Marla: Dillon asked me to partner with him on the book to provide the female perspective on Wicca and to interview women who are involved in the practice.
What are the major themes of the book?
Dillon: It’s simply one, two: “What is Wicca?” and “What Should I Do about Wicca?” In 176 pages, we cover the basic of what Wicca is, why it matters, and how to influence those involved in it with the love of Christ. I guess you could say it’s part awareness, part outreach.
Marla: Each chapter addresses a different element of Wicca or witchcraft. We talk about Harry Potter and other media and their influence, the history of Wicca and witchcraft in America (including the Salem witch trials), the practices of Wicca, what Wiccans believe, how you can share the gospel with a Wiccan, how Wicca is spreading on college campuses, what Wiccans believe about the God and the Goddess, and much more.
What kind of research did you have to do for the book?
Dillon: Marla and I stopped by Barnes and Noble one day and took notes from every Wicca book on the shelf. We got a lot of weird looks! We read hundreds of pages of online content and magazines. We interviewed over 20 people involved or formerly involved in Wicca. I read every conceivable publication on Wicca, both by Christians and Wiccans. It has been my toughest book to write so far because I became part-researcher and part-journalist in seeking out personal stories from people on the inside.
Marla: We did quite a bit of research at libraries, on the Internet, at bookstores, and personally. We interviewed many Wiccans personally and read at least 20-30 books on the subject.
How did you decide to co-author a book together?
Dillon: Marla and I have known each other for years (since she’s my sister-in-law). We are both from Indiana and both attended Dallas Seminary. Both writers, we’ve spoken often about trying to do a book together at some point. Generation Hex provided a need in which I required a female voice to really relate with and understand the females involved in Wicca. Marla’s theological skills and writing abilities were a perfect fit.
Marla: Dillon asked me to co-author the book. We’ve talked about writing a book together for some time, and this one turned out to be a natural fit.
What do you hope to accomplish with this book?
Dillon: My overarching goal is that people who practice Wicca will experience the love of Jesus. This requires helping Christians understand the point of view of Wiccans, promote positive friendships between Christians and Wiccans, and provide examples and ideas of how to share Christ with those involved with Wicca. We’ve already seen some Wiccans turn to faith in Christ through our book, which lets us know God is already at work in accomplishing this goal.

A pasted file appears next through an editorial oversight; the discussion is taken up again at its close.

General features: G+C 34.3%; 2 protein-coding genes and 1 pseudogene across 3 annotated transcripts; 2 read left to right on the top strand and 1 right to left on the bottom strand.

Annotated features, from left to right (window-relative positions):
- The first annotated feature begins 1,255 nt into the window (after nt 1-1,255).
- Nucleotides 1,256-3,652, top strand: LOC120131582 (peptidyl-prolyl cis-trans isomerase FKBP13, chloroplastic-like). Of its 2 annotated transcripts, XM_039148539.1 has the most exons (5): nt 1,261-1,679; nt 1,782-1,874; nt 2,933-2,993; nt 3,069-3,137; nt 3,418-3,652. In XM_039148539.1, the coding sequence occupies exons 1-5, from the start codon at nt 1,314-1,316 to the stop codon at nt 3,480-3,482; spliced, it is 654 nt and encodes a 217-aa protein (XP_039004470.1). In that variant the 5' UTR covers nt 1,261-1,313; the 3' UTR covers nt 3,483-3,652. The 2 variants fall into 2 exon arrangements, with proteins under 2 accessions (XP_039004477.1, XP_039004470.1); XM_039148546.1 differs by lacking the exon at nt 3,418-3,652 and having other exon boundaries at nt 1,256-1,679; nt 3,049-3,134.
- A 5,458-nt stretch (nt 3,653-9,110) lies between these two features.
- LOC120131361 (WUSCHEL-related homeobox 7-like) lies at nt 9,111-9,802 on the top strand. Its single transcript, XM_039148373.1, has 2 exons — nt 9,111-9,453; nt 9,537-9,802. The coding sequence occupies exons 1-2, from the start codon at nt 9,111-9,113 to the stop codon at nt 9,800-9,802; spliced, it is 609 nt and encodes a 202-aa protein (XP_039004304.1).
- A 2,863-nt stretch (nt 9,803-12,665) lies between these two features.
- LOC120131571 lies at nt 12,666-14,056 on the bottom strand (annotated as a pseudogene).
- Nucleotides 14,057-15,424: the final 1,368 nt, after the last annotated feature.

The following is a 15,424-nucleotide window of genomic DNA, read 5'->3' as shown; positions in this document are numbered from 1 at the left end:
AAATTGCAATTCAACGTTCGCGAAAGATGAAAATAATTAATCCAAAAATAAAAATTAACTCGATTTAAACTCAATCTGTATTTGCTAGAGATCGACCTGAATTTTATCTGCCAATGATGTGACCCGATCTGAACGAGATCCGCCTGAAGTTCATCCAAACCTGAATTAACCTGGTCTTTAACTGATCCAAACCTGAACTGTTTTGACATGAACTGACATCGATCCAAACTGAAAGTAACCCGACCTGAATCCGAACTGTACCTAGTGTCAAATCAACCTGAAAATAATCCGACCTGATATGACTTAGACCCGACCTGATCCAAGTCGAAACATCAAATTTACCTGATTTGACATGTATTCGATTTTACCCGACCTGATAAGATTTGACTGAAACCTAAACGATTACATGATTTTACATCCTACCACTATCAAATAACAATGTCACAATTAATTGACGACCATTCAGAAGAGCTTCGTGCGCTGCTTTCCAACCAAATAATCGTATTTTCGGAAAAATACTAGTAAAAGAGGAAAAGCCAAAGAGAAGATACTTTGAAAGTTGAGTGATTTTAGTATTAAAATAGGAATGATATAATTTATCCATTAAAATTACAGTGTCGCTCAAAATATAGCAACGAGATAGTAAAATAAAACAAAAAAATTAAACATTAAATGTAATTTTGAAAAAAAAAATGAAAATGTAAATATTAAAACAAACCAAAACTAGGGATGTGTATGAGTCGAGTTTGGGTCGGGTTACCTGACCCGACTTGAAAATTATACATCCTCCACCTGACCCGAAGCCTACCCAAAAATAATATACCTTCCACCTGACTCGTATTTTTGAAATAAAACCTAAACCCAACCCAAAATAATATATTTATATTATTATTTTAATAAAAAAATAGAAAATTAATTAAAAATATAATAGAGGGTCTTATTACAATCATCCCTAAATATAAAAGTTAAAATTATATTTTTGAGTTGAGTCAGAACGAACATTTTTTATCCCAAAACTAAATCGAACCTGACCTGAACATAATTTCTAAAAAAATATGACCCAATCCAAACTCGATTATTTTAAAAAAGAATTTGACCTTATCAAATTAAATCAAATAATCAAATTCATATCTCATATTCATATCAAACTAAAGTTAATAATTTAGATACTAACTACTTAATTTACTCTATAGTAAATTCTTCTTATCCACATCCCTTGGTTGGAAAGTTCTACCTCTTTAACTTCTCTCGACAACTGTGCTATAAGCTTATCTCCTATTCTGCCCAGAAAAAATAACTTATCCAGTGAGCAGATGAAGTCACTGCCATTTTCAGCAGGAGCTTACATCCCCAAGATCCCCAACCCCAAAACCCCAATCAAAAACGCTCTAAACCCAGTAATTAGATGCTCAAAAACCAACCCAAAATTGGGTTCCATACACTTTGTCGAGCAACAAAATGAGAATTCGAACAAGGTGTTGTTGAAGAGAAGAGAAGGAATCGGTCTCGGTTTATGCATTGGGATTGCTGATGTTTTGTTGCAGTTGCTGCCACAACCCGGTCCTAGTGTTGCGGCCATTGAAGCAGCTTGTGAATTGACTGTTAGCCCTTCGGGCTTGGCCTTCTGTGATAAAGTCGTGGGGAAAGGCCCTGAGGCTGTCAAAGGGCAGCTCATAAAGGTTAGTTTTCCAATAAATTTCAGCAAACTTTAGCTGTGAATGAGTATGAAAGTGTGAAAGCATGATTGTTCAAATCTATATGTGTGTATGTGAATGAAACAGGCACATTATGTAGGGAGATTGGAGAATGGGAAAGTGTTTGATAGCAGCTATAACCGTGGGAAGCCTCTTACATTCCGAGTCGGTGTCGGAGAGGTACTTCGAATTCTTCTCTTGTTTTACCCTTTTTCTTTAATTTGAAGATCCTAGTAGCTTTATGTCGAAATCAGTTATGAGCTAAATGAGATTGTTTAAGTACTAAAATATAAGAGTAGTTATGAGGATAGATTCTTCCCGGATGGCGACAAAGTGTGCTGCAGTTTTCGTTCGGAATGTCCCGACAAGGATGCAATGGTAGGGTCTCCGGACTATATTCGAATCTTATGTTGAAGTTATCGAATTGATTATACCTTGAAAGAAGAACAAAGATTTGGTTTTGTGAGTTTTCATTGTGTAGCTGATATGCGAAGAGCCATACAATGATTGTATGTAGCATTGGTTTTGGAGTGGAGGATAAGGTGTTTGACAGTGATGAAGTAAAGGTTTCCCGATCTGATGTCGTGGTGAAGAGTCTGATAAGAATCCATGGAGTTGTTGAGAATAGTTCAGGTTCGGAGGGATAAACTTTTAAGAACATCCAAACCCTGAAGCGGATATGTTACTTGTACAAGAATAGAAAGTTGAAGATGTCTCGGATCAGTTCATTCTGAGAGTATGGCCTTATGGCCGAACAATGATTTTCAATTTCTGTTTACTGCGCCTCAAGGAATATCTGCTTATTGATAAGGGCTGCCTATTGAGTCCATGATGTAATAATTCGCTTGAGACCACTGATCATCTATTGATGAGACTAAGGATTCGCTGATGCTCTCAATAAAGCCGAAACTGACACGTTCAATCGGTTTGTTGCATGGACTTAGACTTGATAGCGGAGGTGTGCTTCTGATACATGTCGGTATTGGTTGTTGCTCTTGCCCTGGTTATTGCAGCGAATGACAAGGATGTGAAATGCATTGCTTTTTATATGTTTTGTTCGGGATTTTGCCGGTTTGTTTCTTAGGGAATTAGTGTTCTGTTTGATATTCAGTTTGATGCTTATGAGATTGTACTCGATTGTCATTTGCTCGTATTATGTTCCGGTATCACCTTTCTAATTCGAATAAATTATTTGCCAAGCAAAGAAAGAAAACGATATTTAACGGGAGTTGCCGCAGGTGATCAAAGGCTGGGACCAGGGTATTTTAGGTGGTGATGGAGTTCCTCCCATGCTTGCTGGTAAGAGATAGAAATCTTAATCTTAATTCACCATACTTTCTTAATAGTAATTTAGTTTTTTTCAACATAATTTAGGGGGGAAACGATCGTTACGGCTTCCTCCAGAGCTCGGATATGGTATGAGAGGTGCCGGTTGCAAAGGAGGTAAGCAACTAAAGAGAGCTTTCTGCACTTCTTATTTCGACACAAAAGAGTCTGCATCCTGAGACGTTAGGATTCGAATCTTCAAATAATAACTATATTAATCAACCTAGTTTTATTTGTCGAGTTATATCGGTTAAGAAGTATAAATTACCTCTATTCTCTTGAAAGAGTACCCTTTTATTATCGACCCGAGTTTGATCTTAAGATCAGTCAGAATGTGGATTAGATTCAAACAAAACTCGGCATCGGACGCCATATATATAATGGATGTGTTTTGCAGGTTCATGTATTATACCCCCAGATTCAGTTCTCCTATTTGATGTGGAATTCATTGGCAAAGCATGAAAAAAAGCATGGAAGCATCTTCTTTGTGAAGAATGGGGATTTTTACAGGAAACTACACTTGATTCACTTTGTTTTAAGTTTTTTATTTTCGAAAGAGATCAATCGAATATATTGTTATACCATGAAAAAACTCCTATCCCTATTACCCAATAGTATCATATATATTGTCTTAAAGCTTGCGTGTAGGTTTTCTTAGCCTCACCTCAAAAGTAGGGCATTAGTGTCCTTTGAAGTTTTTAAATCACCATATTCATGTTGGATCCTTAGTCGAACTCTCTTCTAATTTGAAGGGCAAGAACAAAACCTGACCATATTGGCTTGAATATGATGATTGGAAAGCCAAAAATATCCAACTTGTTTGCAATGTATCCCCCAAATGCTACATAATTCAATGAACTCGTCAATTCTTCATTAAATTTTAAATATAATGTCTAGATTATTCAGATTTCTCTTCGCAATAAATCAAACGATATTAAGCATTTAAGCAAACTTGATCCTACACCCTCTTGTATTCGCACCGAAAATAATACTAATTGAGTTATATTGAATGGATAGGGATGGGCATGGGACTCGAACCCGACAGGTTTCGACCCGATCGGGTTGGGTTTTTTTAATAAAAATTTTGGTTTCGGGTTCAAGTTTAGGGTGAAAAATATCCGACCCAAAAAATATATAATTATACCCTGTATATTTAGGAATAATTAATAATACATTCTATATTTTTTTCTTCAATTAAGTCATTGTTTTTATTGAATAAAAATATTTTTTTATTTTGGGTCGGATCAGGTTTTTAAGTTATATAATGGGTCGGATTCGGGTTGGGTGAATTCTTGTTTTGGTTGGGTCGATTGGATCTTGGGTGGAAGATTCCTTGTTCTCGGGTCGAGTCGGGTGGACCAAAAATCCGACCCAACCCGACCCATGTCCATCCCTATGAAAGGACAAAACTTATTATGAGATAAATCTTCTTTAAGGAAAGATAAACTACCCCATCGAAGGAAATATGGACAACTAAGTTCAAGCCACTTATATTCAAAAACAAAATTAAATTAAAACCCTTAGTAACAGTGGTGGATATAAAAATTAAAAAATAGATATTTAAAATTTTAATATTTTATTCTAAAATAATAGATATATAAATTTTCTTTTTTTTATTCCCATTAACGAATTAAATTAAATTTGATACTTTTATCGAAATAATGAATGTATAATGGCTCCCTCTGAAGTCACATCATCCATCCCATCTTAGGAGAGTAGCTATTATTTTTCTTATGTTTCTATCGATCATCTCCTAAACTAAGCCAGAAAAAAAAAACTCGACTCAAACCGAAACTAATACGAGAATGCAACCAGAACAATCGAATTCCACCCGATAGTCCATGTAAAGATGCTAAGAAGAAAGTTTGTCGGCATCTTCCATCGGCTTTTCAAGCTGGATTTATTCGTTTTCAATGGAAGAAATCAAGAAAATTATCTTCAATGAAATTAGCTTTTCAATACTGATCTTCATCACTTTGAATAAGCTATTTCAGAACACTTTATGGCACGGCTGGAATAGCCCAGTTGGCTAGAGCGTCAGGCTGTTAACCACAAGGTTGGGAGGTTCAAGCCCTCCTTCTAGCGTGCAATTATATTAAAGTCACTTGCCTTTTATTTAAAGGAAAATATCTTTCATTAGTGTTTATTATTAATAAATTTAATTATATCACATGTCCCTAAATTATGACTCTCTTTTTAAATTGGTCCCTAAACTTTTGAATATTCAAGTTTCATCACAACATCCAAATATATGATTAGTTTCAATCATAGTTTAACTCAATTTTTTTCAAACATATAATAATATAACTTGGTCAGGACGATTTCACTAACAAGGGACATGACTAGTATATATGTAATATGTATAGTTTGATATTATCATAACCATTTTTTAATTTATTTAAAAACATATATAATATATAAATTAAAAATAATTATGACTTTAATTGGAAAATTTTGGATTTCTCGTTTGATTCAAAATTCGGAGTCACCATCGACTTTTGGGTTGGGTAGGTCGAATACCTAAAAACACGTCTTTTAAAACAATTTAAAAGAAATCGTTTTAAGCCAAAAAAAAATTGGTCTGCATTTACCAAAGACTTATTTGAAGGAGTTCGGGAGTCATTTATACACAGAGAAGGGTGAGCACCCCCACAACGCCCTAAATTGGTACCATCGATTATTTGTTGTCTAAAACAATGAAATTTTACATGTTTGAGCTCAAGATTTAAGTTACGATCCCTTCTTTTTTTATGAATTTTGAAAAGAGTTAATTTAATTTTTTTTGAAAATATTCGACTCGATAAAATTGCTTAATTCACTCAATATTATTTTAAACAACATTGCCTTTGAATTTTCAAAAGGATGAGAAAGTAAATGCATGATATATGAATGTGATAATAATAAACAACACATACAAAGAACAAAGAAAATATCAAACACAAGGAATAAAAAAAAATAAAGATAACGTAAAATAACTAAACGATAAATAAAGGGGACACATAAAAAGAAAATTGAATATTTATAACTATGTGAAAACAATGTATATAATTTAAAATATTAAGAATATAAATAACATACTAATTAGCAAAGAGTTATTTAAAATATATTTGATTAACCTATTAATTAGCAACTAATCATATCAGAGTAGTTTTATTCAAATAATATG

Marla: The ultimate goal is to magnify Jesus Christ and to give people involved in Wicca/witchcraft the opportunity to come to a saving faith in Jesus. Secondly, we want to educate and equip Christians to know what Wicca is and what it is NOT so that we can teach our children about it, be aware of this powerful spiritual trend, and share God’s truth in a gracious way with those caught up in the practice of witchcraft.
Where are you headed next?
Marla: I just submitted the final manuscript for my next book, flow: Inspiring Devos for the Creative Soul (Regal Books, 2009). I am working with the president of East-West Ministries to get one of his books, The Call for Courage, written/edited and ready for publication, and I also am going to be starting on a new book on intercultural marriage called Taking the Intercultural Leap for Moody Publishing that is due on January 15, 2009. So I’ve got lots of books in the pipeline!
Dillon: In 2005, I had zero books in print. In January 2009, my 20th book will be released. People ask me how I do it. All I can say is that I do the book that’s due next. It’s all God.
Thank you for sharing with us today! For those of you who want to learn more about the authors, you can check out DILLON and MARLA at their home sites.
To find GENERATION HEX, click on AMAZON.COM. Check out AN EXCERPT here.
Others who are participating in this Blog Tour are:
A Peek at My Bookshelf
Be My Guest
Blog Tour Spot
Book Room Reviews
Christy’s Book Blog
Footprints in the Sand
From the desk of Flutecrafter
Gatorskunz and Mudcats
Good Word Editing
His Reading List
i don’t believe in grammar
In the Dailies
Leap of Faith
Lift My Noise
Mystery, Suspense, and God, Oh My!
One Voice in a Big World
Portrait of a Writer . . . Interrupted
Refresh My Soul
The Friendly Book Nook
The Reel Katie Morgan
The Sosbee Story
Wide Eyed Fiction
Windows to my Soul
Write by Faith
I hope you find this book as enlightening as I did!